If you enter “dollar-cost averaging” (DCA) into your browser you will get about 700,000 hits. (We actually expected more.) It seems immodest to say so but we have yet to see a better explanation of how to benefit from DCA than the one you see below.
Dollar-cost averaging is a technique which involves investing the same amount of money at the same regular intervals over a long time. Whether or not it is effective depends on two factors:
- The security in which the funds will be invested and
- The source of the funds.
Concerning the security in which the money is invested, if it involves picking a single stock, the investor could be throwing good money after bad. It would result in a total loss if the stock falls out of bed. On the other hand, if the money is invested in a market index ETF, namely, invested in the American economy, it will produce excellent results in the long run, until the American empire fails. Someday, that will happen, but it is not on the horizon at this time.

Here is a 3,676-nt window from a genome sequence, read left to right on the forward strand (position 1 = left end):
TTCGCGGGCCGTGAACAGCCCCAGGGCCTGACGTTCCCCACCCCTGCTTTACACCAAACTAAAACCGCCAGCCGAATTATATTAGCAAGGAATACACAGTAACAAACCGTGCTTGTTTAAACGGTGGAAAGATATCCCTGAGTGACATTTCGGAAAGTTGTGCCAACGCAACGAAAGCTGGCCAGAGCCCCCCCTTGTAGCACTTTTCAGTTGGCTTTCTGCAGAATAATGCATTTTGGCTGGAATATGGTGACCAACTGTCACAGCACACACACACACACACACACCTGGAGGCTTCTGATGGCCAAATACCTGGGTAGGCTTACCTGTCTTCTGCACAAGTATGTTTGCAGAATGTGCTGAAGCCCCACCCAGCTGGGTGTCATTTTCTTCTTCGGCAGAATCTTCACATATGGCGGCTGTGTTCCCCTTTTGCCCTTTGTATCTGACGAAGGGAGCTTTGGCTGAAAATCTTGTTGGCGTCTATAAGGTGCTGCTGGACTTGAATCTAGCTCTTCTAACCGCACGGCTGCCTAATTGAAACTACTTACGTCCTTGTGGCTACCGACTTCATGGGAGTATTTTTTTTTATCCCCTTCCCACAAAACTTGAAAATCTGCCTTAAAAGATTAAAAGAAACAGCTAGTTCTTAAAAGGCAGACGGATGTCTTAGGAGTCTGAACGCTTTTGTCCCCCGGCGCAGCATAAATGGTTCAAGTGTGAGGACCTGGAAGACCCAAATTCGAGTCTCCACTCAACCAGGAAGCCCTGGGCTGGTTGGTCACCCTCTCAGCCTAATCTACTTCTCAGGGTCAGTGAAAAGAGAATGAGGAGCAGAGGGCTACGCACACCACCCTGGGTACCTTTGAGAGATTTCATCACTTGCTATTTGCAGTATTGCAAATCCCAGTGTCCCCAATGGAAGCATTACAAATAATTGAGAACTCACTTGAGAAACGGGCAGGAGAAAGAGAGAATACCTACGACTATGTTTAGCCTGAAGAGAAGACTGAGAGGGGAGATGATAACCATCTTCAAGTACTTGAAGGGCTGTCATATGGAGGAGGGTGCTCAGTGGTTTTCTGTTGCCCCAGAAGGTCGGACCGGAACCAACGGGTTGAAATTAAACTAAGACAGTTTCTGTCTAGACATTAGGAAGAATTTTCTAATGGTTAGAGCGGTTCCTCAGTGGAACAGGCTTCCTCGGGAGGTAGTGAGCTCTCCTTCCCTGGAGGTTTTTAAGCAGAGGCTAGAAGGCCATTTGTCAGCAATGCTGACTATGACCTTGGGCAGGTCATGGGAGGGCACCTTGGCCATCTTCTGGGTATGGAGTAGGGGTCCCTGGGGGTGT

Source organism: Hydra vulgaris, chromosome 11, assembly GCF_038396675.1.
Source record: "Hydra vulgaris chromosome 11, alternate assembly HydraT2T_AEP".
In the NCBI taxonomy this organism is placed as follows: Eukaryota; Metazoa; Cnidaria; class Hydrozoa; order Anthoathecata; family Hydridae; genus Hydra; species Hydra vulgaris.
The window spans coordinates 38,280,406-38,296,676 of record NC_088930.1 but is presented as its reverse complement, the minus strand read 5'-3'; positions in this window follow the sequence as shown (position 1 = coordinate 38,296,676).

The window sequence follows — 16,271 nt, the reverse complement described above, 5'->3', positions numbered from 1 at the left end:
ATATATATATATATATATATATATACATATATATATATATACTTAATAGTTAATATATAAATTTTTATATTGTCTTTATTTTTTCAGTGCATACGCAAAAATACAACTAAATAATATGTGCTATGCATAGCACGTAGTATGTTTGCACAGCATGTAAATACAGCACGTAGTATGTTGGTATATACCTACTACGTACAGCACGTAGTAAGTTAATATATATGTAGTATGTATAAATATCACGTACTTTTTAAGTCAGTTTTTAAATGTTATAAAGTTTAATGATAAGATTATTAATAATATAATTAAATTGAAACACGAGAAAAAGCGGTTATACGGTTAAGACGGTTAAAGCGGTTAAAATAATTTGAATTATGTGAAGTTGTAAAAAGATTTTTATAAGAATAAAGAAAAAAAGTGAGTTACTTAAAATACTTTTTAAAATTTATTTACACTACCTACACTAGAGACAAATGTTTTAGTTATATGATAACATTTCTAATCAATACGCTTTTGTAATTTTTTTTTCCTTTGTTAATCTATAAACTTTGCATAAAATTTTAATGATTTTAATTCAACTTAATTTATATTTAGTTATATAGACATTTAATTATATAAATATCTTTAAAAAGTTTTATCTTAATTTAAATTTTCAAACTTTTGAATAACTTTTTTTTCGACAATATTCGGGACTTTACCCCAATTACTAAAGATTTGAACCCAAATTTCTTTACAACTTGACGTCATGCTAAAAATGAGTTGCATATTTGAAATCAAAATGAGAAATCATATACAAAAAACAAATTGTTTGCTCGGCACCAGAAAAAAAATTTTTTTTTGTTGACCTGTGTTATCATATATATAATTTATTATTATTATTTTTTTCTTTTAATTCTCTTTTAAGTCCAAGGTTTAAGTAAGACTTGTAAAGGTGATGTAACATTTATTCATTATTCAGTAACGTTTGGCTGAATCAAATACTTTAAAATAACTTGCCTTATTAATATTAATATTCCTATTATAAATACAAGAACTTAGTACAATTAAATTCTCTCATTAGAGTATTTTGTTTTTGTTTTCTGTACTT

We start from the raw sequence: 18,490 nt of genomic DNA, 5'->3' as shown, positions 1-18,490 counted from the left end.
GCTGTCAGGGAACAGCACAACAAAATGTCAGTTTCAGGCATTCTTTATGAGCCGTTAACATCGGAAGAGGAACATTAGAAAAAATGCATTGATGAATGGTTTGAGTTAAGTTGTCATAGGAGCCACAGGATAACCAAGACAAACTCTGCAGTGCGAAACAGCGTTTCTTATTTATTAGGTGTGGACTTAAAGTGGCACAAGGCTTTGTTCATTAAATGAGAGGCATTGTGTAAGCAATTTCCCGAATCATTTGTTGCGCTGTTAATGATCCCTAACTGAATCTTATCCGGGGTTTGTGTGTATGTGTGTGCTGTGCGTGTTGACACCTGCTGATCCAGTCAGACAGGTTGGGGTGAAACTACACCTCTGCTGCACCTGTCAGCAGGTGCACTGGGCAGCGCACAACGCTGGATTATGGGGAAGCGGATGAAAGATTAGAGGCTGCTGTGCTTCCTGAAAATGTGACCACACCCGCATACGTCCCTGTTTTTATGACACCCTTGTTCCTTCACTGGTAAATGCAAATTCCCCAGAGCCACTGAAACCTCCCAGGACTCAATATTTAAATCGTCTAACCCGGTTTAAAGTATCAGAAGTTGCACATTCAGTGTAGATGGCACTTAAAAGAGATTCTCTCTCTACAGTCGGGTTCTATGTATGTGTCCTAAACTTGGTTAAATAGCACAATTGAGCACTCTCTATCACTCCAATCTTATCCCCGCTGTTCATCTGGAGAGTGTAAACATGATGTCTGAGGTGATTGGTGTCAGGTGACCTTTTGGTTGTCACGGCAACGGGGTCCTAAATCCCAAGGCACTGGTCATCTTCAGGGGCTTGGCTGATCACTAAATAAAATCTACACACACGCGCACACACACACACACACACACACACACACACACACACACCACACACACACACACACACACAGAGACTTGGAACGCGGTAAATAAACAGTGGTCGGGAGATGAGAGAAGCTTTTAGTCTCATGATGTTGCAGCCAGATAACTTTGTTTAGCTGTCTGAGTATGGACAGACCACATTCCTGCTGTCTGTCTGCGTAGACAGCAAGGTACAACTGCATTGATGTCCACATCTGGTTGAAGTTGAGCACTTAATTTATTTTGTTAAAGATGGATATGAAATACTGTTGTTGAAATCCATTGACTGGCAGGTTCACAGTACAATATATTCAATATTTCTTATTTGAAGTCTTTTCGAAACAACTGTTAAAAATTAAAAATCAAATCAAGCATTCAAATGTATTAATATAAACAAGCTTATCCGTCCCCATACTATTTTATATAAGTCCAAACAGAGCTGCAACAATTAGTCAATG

Concerning the source of the funds, if it is from an earnings stream such as a salary or investment dividends or rental income and it is invested in a market index exchange-traded fund (ETF), it is a guaranteed, safe way to beat the market. On the other hand, if the source is from a lump sum the same amount of which is invested at the same regular intervals while the remaining sum is kept in cash or bonds, the benefits are not clear. We might be looking at an ineffective strategy. The Monday Morning Millionaire Program gets around that in a reliable, predictable and safe way.